Understanding Your Furnace’s Gas Valve
Many furnace problems stem from issues with the gas valve. Yet this component remains a relative mystery to many homeowners. By increasing your knowledge of the role played by the gas valve, you can greatly help to improve your skill in diagnosing common furnace ailments. This article will take you through some of the basic information regarding gas valves.
Gas Valve Anatomy
Though the gas valve is generally referred to as a single component, it incorporates a lot of different parts. Among these are actuators, coils, thermocouples, and the pilot light assembly. The actuators are responsible for allowing or restricting the flow of gas through the valve. The coils are responsible for actually opening up the actuators when triggered by electrical impulses from the thermocouples.
When the pilot light is on, its flame heats up one of the thermocouples. This in turn causes the thermocouple to release a steady electrical impulse that keeps the first actuator open, thus allowing gas to continue flowing to the pilot. When your furnace receives a call for heat, the second actuator is temporarily opened. Should combustion occur, it will heat up yet more thermocouples, whose job is to control the position of the second actuator--that is, the one allowing gas to flow through the valve into the combustion chamber.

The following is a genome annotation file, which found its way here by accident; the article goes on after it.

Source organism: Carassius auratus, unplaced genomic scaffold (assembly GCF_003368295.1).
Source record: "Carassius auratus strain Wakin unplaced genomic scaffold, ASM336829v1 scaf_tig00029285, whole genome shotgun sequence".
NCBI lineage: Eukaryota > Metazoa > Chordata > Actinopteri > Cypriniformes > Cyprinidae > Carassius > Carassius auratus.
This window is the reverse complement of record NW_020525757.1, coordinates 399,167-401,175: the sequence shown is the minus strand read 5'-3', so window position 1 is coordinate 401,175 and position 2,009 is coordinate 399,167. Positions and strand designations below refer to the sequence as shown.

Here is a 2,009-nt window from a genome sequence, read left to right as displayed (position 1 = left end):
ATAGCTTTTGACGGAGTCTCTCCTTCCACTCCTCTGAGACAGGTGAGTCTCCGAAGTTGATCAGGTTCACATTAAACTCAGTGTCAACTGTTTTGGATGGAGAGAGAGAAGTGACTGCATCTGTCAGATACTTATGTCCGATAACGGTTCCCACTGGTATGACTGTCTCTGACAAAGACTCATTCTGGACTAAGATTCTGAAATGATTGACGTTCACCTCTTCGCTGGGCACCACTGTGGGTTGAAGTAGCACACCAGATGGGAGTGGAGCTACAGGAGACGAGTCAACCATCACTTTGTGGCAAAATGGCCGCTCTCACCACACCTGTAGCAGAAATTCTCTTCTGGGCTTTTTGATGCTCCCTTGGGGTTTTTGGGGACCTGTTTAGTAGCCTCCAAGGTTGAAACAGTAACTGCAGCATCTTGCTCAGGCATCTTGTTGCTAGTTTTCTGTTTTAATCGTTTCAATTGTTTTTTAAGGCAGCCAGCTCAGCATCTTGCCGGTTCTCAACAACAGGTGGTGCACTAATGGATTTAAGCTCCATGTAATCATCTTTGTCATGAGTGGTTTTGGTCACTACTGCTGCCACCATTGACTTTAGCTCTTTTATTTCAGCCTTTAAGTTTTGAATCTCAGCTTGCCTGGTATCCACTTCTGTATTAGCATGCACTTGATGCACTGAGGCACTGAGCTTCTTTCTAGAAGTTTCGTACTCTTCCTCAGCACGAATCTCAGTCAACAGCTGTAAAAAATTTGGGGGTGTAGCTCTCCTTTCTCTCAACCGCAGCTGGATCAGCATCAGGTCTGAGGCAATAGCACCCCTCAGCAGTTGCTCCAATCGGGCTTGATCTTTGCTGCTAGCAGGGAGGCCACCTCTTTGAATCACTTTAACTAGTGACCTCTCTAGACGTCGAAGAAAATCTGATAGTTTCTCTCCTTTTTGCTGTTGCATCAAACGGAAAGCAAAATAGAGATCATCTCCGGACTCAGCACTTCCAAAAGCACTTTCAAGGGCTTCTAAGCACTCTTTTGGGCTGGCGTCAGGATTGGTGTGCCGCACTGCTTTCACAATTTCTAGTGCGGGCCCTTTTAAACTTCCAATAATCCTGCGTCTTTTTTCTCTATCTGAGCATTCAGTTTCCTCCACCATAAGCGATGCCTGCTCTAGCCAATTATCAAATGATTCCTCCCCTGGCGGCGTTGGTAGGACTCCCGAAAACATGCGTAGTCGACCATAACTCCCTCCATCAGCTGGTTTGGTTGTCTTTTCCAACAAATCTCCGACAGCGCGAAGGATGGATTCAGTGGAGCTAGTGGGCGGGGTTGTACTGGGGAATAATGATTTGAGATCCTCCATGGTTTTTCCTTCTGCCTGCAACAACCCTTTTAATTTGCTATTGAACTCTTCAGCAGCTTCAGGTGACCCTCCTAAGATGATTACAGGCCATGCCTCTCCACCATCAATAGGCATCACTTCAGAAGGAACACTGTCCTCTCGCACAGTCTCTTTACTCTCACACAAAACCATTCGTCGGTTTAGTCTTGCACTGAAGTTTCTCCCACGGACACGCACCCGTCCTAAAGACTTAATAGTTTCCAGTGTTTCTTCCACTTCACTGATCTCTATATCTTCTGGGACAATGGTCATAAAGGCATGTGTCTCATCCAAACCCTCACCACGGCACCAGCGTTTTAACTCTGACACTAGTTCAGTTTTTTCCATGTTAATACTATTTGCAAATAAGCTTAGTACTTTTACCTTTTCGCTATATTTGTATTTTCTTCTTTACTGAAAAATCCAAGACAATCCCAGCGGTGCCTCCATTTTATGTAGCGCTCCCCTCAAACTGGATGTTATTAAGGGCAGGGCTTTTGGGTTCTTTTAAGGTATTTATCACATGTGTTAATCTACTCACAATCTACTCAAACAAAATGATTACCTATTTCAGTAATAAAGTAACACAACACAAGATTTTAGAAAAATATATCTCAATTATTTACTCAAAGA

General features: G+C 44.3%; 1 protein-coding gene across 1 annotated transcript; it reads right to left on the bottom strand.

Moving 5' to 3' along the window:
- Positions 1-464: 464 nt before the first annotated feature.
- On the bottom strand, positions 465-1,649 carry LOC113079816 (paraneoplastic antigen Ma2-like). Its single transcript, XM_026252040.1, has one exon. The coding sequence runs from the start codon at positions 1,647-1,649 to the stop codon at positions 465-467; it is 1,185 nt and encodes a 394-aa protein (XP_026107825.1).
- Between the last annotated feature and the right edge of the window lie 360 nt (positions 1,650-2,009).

As you probably know, gas furnaces represent a potential hazard should they begin emitting raw gas into the air. The gas valve is designed to keep this from happening. If combustion ceases, one or more of the thermocouples will fail to maintain the appropriate temperature. As a result, they will no longer produce an electrical signal, and either one or both of the actuators will close, thus restricting the flow of gas.
If you believe that your gas valve may be in need of repair or replacement, contact the professionals at Indoor Comfort Team.